ONCE, work was a major source of friendships. We took our families to company picnics and invited our colleagues over for dinner. Now, work is a more transactional place. We go to the office to be efficient, not to form bonds. We have plenty of productive conversations but fewer meaningful relationships.
In 1985, about half of Americans said they had a close friend at work; by 2004, this was true for only 30 percent. And in nationally representative surveys of American high school seniors, the proportion who said it was very important to find a job where they could make friends dropped from 54 percent in 1976, to 48 percent in 1991, to 41 percent in 2006.
We may start companies with our friends, but we don’t become friends with our co-workers. “We are not only ‘bowling alone,’ ” Jeffrey Pfeffer, a professor at Stanford, observes, “we are increasingly ‘working alone.’ ”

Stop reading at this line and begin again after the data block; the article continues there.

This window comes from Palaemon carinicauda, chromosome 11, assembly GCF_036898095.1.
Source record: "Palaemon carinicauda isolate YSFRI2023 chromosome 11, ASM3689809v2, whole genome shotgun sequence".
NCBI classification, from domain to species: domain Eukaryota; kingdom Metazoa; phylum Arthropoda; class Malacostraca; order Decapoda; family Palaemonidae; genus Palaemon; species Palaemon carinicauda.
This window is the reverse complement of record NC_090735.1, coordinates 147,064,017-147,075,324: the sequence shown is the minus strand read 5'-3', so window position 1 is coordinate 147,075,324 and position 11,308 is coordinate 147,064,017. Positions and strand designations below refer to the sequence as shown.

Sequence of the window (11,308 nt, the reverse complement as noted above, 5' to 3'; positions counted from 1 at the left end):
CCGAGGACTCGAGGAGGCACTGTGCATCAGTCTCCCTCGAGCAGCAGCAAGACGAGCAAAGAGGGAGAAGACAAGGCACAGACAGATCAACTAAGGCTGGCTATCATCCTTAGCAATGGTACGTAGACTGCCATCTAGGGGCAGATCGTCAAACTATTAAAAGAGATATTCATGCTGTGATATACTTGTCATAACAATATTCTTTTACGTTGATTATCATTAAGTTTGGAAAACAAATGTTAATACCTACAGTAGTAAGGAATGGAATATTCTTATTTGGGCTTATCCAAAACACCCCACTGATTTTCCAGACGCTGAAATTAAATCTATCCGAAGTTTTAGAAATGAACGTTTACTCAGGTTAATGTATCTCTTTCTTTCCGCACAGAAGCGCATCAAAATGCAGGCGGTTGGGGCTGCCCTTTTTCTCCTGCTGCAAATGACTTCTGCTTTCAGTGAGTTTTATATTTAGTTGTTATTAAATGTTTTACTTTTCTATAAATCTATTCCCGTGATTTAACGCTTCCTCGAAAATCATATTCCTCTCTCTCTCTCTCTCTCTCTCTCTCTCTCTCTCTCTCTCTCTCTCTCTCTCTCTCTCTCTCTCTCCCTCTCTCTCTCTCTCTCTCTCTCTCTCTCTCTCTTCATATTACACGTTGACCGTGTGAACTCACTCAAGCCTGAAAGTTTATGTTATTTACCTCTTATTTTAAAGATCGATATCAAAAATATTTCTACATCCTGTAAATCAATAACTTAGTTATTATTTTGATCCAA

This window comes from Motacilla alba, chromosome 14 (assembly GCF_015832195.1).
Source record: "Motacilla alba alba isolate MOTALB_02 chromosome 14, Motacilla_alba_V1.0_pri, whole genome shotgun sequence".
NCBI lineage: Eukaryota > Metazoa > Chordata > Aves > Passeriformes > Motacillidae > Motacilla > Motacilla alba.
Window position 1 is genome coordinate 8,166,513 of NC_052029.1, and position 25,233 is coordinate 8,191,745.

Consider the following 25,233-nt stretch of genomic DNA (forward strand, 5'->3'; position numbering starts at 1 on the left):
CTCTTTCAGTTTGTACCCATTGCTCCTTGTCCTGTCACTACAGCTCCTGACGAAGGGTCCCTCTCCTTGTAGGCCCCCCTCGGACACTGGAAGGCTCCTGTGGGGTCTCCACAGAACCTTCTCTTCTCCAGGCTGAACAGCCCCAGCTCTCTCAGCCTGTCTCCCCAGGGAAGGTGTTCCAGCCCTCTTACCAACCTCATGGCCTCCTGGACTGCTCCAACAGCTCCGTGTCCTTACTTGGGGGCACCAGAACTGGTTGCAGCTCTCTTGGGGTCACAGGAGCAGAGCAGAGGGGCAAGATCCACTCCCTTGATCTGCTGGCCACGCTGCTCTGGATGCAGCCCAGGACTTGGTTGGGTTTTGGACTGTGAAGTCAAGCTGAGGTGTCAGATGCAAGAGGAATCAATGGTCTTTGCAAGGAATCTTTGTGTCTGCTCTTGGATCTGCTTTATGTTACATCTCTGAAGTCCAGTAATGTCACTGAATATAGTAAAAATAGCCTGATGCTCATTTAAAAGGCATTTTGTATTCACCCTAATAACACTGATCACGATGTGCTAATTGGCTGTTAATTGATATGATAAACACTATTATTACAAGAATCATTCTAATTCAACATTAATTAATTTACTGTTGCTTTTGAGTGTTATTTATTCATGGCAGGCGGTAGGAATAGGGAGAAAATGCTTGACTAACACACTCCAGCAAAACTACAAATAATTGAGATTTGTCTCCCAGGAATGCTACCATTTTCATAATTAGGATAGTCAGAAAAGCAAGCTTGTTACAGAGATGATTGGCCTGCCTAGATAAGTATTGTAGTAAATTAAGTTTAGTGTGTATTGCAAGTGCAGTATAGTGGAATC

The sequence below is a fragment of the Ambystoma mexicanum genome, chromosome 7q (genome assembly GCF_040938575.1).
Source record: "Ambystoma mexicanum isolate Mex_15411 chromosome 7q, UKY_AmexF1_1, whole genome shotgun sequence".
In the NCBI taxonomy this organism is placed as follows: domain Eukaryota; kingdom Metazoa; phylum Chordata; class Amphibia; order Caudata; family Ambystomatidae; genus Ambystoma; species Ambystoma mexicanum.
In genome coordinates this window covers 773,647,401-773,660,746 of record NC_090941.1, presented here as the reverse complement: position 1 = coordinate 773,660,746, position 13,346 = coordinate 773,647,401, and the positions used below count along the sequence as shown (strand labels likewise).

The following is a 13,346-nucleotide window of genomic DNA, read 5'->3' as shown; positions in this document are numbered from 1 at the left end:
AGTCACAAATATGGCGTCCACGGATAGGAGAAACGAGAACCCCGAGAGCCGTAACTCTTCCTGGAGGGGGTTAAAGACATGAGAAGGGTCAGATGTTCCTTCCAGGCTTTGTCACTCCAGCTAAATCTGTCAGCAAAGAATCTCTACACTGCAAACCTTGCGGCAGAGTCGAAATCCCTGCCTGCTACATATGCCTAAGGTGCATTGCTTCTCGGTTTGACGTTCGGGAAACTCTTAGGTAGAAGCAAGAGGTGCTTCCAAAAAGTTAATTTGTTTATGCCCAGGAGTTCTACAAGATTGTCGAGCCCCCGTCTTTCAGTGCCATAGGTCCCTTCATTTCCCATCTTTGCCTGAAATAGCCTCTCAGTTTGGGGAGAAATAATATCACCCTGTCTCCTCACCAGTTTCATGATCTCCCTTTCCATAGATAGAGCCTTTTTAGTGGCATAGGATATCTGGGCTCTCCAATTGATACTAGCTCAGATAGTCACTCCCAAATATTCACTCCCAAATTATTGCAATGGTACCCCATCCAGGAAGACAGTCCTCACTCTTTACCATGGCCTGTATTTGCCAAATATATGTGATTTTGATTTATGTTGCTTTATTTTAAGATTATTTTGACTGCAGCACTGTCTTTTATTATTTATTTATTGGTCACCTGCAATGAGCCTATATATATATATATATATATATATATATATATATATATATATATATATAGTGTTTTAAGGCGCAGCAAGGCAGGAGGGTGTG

Focusing our friendship efforts outside work isn’t the norm around the world. In surveys across three countries, Americans reported inviting 32 percent of their closest colleagues to their homes, compared with 66 percent in Poland and 71 percent in India. Americans have gone on vacation with 6 percent of their closest co-workers, versus 25 percent in Poland and 45 percent in India.